Conditional expressions in DynamoDB allow you to specify conditions that must be met for an operation to execute, enhancing data integrity and operational control. These are particularly useful with the PutItem operation to ensure conditions are met before inserting or updating data. Conditional expressions can prevent unnecessary writes and enforce business rules at the data layer.

For example, when adding a student to the Students table, you might want to ensure that a student with the same ID does not already exist to prevent unintentional overwriting. DynamoDB's default behavior for the PutItem operation is to replace an existing item if the primary key matches. Here’s how you can use a conditional expression to prevent overwriting an existing item:

1try: 2 # Add a new student only if the student_id does not exist 3 response = table.put_item( 4 Item={ 5 'student_id': 3, 6 'name': 'John', 7 'age': 21, 8 'major': 'Physics' 9 }, 10 ConditionExpression='attribute_not_exists(student_id)' 11 ) 12 print("Item added successfully:", response) 13except dynamodb.meta.client.exceptions.ConditionalCheckFailedException: 14 print("Item already exists.")

In this example, the put_item method includes a ConditionExpression that checks if the student_id attribute does not exist in the table. If the condition is met, the new item is added; otherwise, the operation fails, and a ConditionalCheckFailedException is raised. This mechanism ensures that an existing student record is not unintentionally overwritten.

Handling Exceptions for DynamoDB's "PutItem" Operation

When performing write operations in DynamoDB using the PutItem method, it's important to manage exceptions effectively, particularly when dealing with issues related to provisioned throughput limits. Here’s how to handle these specific exceptions in Python using Boto3:

1try: 2 # Add a new item 3 response = table.put_item( 4 Item={ 5 'student_id': 3, 6 'name': 'John', 7 'age': 21, 8 'major': 'Physics' 9 } 10 ) 11 print("Item added:", response) 12except ClientError as e: 13 if e.response['Error']['Code'] == 'ProvisionedThroughputExceededException': 14 print("Throughput limit exceeded. Please try again later.") 15 else: 16 raise Exception("Failed to add item due to:", e.response['Error']['Message'])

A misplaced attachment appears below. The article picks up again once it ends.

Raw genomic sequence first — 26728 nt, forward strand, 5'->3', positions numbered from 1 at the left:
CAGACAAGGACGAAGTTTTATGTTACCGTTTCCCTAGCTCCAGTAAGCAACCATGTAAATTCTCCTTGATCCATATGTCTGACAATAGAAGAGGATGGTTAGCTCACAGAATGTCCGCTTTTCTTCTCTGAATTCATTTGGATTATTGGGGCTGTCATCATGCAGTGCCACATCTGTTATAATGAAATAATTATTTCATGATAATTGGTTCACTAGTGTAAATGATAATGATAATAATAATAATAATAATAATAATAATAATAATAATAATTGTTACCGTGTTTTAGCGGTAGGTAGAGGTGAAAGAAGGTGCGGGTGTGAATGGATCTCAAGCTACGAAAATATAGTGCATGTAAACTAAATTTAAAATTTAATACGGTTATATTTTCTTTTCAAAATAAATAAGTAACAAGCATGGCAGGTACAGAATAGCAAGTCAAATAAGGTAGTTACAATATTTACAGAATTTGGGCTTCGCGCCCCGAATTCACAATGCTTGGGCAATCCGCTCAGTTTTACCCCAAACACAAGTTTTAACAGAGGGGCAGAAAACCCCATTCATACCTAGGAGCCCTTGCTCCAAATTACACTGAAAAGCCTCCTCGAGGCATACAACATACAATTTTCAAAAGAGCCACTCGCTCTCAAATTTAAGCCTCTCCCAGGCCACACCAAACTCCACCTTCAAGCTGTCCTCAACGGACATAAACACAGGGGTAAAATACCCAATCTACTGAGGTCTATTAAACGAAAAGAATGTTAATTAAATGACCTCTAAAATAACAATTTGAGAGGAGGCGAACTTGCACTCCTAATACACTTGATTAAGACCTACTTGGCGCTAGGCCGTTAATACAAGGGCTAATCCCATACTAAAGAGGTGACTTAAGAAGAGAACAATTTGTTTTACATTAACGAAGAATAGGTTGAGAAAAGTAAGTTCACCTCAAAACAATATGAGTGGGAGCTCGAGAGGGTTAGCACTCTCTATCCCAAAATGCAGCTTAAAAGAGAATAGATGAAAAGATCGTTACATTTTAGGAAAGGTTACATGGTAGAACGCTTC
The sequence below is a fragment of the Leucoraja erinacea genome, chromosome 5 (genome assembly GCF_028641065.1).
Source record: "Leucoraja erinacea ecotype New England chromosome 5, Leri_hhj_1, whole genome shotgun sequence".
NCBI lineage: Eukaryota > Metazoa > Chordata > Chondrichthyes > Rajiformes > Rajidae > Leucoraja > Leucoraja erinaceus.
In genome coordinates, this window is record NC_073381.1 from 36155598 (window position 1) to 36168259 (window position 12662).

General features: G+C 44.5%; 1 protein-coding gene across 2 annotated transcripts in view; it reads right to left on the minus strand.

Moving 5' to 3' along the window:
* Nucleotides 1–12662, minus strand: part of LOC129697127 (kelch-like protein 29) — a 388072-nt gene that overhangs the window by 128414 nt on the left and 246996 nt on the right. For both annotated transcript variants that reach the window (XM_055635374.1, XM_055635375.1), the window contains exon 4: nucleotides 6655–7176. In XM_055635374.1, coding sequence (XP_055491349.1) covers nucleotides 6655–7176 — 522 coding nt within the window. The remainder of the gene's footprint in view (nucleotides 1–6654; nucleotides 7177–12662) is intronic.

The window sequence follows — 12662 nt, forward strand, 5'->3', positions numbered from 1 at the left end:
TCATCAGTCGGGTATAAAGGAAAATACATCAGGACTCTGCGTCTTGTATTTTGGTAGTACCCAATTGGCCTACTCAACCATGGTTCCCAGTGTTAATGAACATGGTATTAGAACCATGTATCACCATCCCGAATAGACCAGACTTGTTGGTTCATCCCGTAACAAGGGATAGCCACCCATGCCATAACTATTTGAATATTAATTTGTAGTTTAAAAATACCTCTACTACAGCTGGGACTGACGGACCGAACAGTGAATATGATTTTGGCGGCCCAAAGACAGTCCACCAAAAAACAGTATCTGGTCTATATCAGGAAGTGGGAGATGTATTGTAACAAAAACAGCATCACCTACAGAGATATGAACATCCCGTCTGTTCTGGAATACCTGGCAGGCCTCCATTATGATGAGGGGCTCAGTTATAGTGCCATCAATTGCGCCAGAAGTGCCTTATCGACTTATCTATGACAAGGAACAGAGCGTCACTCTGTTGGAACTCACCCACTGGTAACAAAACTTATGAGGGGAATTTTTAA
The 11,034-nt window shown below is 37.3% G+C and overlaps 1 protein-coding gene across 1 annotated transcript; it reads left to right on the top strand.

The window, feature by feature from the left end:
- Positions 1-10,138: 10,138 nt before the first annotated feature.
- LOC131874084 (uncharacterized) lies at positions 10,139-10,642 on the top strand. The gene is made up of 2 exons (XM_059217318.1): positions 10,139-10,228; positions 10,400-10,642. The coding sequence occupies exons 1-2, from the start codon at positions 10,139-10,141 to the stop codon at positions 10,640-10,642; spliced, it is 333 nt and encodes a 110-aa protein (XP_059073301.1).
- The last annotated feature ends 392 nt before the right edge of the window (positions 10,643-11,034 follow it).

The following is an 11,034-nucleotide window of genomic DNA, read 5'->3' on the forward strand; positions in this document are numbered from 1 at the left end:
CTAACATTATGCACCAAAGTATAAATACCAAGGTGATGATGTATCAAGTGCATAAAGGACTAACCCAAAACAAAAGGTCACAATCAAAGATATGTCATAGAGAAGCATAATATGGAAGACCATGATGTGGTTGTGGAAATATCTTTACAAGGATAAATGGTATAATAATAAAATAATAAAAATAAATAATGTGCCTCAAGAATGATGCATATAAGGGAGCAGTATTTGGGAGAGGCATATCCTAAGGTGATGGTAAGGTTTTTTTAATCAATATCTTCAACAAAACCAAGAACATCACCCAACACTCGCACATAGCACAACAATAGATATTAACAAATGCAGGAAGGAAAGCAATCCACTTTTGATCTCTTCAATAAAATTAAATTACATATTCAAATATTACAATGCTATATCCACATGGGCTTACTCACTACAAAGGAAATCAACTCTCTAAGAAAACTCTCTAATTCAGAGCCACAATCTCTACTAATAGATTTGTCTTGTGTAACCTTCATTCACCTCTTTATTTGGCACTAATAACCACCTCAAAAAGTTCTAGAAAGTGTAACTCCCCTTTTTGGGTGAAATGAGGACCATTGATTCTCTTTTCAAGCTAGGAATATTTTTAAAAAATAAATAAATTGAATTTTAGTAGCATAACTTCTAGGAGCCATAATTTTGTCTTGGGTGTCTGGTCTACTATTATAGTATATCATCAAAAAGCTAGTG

This script uses a try-except block to capture ClientError. If the exception is related to exceeding the provisioned throughput (e.g., too many writes too quickly), a specific message is displayed advising to retry later. For other exceptions, a general error is raised, providing clarity on the issue encountered. This approach ensures that your application handles DynamoDB interactions gracefully, maintaining stability even when operational limits are reached.

Short Introduction to "Scan" Operation

Before we wrap up this lesson, let's review how we might view all the data in our table. In upcoming sessions, we will discuss the Scan operation, which enables us to read all the items in a DynamoDB table. Here's a sneak peek at it:

1response = table.scan() 2 3for item in response['Items']: 4 print(item)

This piece of code will print out all items in the table. We won't delve into Scan details in this lesson, but we'll use it in our examples to check the data in our table.

Summary and Upcoming Topics

Great work on making it this far! In this lesson, you learned to create items in a DynamoDB table using both PutItem and BatchWriteItem. Also, we've added data to our Students table and used the Scan operation to view them.

Now, why not try creating some items on your own in the CodeSignal IDE? Upcoming practice exercises will ask you to create items, which will help solidify what we've covered in this lesson.

Our next topics will involve other operations to manage our table: specifically retrieving, updating, and deleting data. We'll continue working with our Students table and the Boto3 library in Python.

Keep practicing, and see you in the next lesson!